McCourt saw a one time news segment on the new Music Television (MTV) about Shrapnel label president Mike Varney, who was searching for unsung guitar heroes. Jeff Mark was known as one of the most notable guitarists in Portland. McCourt took notice and sent Varney a demo of their recording sessions with Recording Associates. Varney offered an appearance on his compilation series. The band originally named themselves DMZ, but changed it to Wild Dogs after being inspired by two old hound dogs that the band passed daily, on the stairwell at their practice studio.

After the release of US Metal Vol 2, the response and demand for Wild Dogs increased, evidenced by local and international fan mail, and interview requests by fanzines. McCourt suggested to Shrapnel that they take the band with the best response and produce an album. Varney suggested Wild Dogs since there was most of an album recorded. However, Jaime St. James left the band to join Black n Blue in Hollywood, so the band was left with the task of finding a drummer. McCourt placed ads in the local newspaper, managed to get airplay on a local radio station and persisted at getting the demo played at local clubs during band breaks. McCourt recruited local whiz kid, 16 year old drummer Deen Castronovo to join the band. The first album was released and the band had it’s first gig on August 20, 1982 in San Francisco at The Stone, with Culprit and Varney’s band Cinema, leading to another MTV news segment. The following week the band played in Seattle, sharing the bill with TKO, Rail, Atom Bomb and Myth (Queensryche). They later toured with Slayer, Metal Church, Anthrax, Dio, Raven and Girlschool. Wild Dogs became known for its live show. With McCourt’s use of spiked baseball bats, blow up dolls and other props, and Castronovo’s twirling and stick juggling showmanship, the band earned its wild, bad boy reputation.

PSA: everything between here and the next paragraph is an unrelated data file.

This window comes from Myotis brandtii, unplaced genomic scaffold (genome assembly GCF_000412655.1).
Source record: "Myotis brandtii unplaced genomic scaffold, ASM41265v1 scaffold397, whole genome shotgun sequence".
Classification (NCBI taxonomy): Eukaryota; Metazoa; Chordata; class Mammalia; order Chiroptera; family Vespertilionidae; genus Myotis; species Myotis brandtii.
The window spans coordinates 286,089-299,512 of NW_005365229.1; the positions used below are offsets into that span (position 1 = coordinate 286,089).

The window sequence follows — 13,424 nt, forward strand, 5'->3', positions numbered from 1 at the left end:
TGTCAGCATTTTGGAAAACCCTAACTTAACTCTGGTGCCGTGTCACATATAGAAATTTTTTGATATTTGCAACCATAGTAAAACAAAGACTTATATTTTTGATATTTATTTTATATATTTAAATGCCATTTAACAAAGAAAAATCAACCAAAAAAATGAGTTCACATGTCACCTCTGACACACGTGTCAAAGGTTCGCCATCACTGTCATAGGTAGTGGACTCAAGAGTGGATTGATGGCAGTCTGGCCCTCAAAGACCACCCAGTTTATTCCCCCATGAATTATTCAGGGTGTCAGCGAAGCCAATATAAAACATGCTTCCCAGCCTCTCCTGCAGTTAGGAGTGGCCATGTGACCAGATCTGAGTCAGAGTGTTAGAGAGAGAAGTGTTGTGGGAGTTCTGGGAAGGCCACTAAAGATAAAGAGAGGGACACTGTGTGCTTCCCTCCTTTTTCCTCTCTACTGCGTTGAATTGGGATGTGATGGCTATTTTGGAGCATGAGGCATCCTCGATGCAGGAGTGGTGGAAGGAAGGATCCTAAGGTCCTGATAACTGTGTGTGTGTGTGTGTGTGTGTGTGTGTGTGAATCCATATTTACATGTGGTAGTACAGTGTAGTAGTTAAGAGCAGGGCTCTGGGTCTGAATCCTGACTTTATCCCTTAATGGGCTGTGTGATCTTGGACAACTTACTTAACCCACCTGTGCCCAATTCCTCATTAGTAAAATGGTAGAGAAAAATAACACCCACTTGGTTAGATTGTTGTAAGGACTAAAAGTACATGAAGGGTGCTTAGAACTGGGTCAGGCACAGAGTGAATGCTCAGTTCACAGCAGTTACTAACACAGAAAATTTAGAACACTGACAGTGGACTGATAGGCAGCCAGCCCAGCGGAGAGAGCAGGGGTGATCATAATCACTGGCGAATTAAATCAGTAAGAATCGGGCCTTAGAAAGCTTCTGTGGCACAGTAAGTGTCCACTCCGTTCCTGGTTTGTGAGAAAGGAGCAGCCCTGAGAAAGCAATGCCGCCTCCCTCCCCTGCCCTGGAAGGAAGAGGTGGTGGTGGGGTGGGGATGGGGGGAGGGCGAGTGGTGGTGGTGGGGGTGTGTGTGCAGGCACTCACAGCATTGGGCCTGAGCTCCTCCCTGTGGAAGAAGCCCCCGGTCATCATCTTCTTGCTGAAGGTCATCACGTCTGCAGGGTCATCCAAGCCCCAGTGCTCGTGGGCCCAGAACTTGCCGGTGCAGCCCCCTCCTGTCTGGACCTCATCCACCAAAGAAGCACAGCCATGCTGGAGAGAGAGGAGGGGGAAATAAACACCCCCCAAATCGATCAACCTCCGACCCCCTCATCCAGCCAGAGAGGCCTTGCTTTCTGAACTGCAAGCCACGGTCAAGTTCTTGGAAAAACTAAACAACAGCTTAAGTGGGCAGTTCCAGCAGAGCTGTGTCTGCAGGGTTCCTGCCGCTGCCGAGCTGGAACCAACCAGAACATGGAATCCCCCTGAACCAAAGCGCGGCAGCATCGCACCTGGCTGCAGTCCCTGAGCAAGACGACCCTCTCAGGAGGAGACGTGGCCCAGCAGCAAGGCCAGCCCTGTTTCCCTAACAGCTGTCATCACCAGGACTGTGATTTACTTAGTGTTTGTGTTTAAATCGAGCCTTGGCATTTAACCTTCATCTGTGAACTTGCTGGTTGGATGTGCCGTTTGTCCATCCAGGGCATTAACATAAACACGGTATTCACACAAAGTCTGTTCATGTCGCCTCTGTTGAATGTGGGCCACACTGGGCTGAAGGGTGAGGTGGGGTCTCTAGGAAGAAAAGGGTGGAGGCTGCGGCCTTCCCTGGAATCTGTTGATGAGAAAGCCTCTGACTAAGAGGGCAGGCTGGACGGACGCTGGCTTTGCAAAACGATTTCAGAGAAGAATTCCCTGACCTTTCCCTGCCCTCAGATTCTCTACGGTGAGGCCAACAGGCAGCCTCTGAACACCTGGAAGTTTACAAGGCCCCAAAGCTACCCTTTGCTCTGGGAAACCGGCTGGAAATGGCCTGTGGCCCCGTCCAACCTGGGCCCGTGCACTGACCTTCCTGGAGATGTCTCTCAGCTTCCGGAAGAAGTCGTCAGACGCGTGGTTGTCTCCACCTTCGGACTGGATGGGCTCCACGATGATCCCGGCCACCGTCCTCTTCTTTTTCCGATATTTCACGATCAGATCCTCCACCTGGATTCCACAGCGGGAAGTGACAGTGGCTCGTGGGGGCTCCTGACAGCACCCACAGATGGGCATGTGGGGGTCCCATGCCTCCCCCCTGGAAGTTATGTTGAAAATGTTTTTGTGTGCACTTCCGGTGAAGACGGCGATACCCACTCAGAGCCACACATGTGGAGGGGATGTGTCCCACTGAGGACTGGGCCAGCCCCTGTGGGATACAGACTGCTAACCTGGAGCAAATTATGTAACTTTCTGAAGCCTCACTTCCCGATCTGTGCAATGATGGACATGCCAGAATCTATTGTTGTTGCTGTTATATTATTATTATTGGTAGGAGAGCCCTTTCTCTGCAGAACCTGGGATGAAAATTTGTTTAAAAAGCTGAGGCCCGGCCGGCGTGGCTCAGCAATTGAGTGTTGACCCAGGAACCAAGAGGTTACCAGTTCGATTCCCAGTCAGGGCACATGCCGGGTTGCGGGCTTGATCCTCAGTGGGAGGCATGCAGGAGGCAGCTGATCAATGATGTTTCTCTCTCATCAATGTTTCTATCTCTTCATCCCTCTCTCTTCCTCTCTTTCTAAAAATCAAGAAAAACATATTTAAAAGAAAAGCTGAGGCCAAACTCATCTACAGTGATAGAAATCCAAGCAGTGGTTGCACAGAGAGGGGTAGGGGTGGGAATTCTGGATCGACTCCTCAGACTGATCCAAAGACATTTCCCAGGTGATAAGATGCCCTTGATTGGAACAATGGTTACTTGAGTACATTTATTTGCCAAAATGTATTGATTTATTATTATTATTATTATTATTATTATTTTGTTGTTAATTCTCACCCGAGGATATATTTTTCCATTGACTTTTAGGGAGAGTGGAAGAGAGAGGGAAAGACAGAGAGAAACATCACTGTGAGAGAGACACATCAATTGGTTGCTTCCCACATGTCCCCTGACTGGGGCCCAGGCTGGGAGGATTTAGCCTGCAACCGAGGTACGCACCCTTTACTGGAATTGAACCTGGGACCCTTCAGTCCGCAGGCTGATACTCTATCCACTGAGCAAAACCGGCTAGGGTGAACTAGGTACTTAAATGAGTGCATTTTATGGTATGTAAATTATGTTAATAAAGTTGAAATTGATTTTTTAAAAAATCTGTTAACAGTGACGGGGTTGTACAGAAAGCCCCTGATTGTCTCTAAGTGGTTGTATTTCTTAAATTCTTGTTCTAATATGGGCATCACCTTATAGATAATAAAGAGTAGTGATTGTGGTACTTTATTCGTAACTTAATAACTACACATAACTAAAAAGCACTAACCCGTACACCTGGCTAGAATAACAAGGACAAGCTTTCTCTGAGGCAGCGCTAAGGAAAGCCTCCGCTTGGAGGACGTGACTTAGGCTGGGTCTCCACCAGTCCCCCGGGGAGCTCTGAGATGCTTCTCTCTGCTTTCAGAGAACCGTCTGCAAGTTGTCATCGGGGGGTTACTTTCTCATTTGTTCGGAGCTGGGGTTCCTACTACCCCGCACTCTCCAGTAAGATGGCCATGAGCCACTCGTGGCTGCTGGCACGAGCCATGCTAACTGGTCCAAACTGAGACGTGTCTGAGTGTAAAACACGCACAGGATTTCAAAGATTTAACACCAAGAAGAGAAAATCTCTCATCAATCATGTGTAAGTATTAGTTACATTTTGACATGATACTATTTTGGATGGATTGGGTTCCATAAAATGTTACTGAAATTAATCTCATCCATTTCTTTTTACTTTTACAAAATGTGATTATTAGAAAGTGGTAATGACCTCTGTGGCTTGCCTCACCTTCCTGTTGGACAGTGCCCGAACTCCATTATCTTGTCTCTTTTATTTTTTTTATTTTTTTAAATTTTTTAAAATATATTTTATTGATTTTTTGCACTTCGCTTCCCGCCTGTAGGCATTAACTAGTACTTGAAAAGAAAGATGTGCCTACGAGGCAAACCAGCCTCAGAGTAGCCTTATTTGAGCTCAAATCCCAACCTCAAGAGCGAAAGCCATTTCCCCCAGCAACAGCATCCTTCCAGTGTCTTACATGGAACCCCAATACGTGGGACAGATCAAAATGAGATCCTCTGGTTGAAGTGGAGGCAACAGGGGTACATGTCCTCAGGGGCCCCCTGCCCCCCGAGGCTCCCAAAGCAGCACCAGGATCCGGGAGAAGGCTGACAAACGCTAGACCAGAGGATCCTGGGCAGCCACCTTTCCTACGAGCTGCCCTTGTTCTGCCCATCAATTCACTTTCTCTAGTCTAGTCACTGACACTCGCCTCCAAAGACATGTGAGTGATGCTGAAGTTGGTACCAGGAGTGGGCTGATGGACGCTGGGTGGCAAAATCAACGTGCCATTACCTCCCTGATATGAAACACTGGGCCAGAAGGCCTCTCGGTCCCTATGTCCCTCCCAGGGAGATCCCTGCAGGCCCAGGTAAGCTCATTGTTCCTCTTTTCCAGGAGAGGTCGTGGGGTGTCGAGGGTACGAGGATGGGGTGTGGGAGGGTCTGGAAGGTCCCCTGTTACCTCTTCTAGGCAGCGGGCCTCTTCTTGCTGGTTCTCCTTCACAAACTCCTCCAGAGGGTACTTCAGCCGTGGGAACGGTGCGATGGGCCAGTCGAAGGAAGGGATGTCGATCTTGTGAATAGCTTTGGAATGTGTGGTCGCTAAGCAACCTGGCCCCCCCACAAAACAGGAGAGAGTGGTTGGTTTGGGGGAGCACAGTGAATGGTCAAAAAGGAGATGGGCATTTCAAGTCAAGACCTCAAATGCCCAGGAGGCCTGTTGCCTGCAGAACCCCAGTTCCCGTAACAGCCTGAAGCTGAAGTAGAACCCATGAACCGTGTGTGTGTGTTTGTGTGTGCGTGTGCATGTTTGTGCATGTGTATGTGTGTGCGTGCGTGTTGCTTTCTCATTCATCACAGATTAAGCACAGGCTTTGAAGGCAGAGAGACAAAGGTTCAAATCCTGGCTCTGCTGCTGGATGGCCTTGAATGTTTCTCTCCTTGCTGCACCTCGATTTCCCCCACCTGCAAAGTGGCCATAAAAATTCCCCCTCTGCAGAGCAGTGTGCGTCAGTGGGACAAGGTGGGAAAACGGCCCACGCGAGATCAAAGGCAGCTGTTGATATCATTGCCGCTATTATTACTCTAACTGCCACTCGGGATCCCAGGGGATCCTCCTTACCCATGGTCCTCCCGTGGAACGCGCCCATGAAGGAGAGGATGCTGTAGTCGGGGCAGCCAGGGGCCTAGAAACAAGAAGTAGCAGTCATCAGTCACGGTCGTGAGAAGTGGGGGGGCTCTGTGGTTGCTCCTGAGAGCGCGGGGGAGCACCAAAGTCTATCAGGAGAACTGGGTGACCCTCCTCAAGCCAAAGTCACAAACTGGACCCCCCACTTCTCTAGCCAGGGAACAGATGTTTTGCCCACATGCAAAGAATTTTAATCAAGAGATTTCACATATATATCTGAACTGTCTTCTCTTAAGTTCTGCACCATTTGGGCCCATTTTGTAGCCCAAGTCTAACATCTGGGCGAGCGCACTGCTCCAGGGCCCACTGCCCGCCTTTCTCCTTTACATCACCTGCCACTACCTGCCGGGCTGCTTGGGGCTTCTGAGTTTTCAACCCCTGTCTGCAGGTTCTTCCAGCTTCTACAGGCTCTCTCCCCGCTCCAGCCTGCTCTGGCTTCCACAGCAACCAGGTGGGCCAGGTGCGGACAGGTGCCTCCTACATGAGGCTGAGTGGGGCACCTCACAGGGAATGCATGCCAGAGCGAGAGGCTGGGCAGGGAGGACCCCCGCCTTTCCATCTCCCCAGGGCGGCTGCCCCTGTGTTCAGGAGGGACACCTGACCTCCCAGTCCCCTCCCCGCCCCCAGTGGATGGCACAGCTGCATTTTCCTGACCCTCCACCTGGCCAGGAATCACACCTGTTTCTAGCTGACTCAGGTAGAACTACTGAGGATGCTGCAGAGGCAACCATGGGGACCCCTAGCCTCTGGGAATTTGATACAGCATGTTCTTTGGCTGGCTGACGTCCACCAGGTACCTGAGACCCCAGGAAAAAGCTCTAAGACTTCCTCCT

Wild Dogs has experienced numerous line-up changes. McCourt is the only original and constant member of the band. Several attempts to reunite most of the original band members have failed, most recently in July 2010. McCourt has kept the band active for 29 years, playing local and regional shows and international festivals with various band members. He continues to reproduce CDs and do interviews for fanzines and radio stations.

Here’s my favorite song, “Life Is Just A Game”. Give it a listen I think you will enjoy it.

Ken’s Retro Pick: EZO (1987)


As we all know during the 80’s there were a plethora of metal and rock bands from all different countries. EZO was formed in 1987 with former Loudness singer Masaki Yamada and former Loundness drummer Hirotsugu Homma.  Their self-titled debut album was released in 1987 on Geffen Records and co-produced by Gene Simmons of KISS fame. Songwriters from the Kiss’ entourage contributed heavily to the songs of the album.

Here’s one of my favorite songs from EZO, “Destroyer”…..Enjoy

Ken's Retro Pick: ALCATRAZZ (1983)

Those who know me, know I am a HUGE Graham Bonnet fan. Dating back to his days in Rainbow and The Michael Schenker Group I have been a follower of Bonnet. In 1983 he put together Alcatrazz. This all-star line-up consisted of Bonnet on vocals, guitarist Yngwie Malmsteen who had recently left American band Steeler, Gary Shea and Jimmy Waldo from New England and Clive Burr of Iron Maiden fame. Burr was reportedly only in the band for a week, and left upon discovering that the band was going to be based in the United States, as opposed to his native England. Burr was soon replaced by former Iron Butterfly drummer Jan Uvena, who had just left Alice Cooper’s backing band. Shea dubbed the group “Alcatrazz”. For the first album, the bulk of the material was written by Bonnet and Malmsteen, with Waldo contributing writing to several of the tracks.